The research process can seem daunting when you are not familiar with it. It involves exploration and analysis using a variety of tools and often requires you to revise some of your work. Research normally involves using resources that you can access only with your UMass Global sign-on through the library's paid subscriptions, in addition to using some free resources. This process is time-consuming, is not linear, and will engage your critical thinking skills. There are no perfect sources for any assignment. When starting a new research project, you should allow plenty of time to learn the library's resources, meet with a librarian, analyze the material you find, and build in time for revision. This guide will help you develop a starting strategy for conducting research.
To prepare for a research project, you should have an idea of the topic you want to explore. At the beginning of the research process, you don't need the topic to be too specific, but more detail can improve your search results. Along with your general topic idea, you should make a list of all of the people, places, events, dates, and terms associated with it. You will use these words to search library databases.
You will need your UMass Global username and password in order to use many of the library's resources, which cannot be accessed for free anywhere but through the library's website. This is the same login information used for your UMass Global email account.
You can get started with your research by doing some preliminary searching using the library's Global Search tool. However, to make your research more precise and effective, you should also learn to do the following:
You might find it useful to discuss your project with a librarian before you begin. A librarian can help you narrow your list of search terms, point you to the best resources for your work, and suggest some steps you can take to find the material you need quickly. You can schedule an appointment on the UMass Global Library's Ask a Librarian page.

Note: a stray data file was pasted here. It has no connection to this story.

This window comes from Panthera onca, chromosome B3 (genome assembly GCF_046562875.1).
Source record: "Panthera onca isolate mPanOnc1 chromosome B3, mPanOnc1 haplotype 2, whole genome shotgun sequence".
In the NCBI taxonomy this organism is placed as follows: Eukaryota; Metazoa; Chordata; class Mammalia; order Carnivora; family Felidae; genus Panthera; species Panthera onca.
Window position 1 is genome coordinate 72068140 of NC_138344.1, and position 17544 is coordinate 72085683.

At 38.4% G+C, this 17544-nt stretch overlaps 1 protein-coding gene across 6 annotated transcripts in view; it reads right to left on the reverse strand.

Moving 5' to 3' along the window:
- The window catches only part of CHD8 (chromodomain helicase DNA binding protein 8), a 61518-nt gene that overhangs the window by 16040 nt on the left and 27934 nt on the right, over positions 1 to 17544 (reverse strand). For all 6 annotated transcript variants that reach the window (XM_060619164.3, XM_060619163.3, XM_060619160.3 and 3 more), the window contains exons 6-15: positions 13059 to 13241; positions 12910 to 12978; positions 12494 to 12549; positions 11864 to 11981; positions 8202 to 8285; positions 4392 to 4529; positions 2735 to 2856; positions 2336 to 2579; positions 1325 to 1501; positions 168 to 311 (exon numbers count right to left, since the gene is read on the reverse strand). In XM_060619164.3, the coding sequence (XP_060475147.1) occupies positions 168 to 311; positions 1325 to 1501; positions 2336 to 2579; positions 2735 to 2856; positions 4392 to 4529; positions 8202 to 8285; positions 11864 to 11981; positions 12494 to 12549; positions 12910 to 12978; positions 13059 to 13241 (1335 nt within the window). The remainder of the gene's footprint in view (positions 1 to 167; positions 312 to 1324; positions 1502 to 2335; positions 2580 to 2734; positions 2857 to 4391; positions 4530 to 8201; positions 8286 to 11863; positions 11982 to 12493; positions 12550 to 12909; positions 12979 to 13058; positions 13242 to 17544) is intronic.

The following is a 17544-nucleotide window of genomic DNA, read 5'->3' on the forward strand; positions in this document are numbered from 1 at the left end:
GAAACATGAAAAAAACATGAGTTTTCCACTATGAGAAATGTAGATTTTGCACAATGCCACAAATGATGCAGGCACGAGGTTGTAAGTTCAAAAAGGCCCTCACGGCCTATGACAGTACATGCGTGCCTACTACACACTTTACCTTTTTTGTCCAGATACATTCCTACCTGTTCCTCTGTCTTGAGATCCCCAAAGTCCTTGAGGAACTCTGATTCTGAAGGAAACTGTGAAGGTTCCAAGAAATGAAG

In general, your plan should include:
The links on this page will help you learn these skills.
If you are reasonably familiar with the research process, are just exploring possibilities, or just want to get acquainted with library resources, you can get started by doing the following:
As you research, be sure to save your work. You'll want to keep track of your search strategy and which database tools you used, and save copies of book chapters and articles you find, even if you think they might not be immediately useful. It can be quite frustrating to forget the titles of items you found, or where and how you found them.
Keep a Research Journal
Keeping a research journal can help you remember what strategies you used to find research material. This ensures that you don't have to recreate your work unnecessarily. In addition, it can help you avoid plagiarism since you will know exactly where all of your ideas come from.
A research journal can look however you want it to. You can keep your journal in a paper notebook, a Word document or Google Doc, on a blog, or using a note taking feature on your mobile device. Some elements that ae helpful to include are:
How to Save Research Material
As you locate book chapters and articles that you want to read, be sure to save pdf copies of them. You can save them to a personal device or organize them using a resource management tool such as Zotero.
In addition, many databases allow you to create a free account so that you can keep track of your search strategies and add articles to a folder that can be emailed, printed, or saved. Look for a "Sign In" option to create your account. (All examples are illustrated using databases provided by EBSCO.)
Once you create an account, you can save your searches or the material you find.
To save your search so that you can recreate it later (using an EBSCO database):
Click image to enlarge.
To save individual articles and books, simply click on the folder icon next to each title:
Click image to enlarge.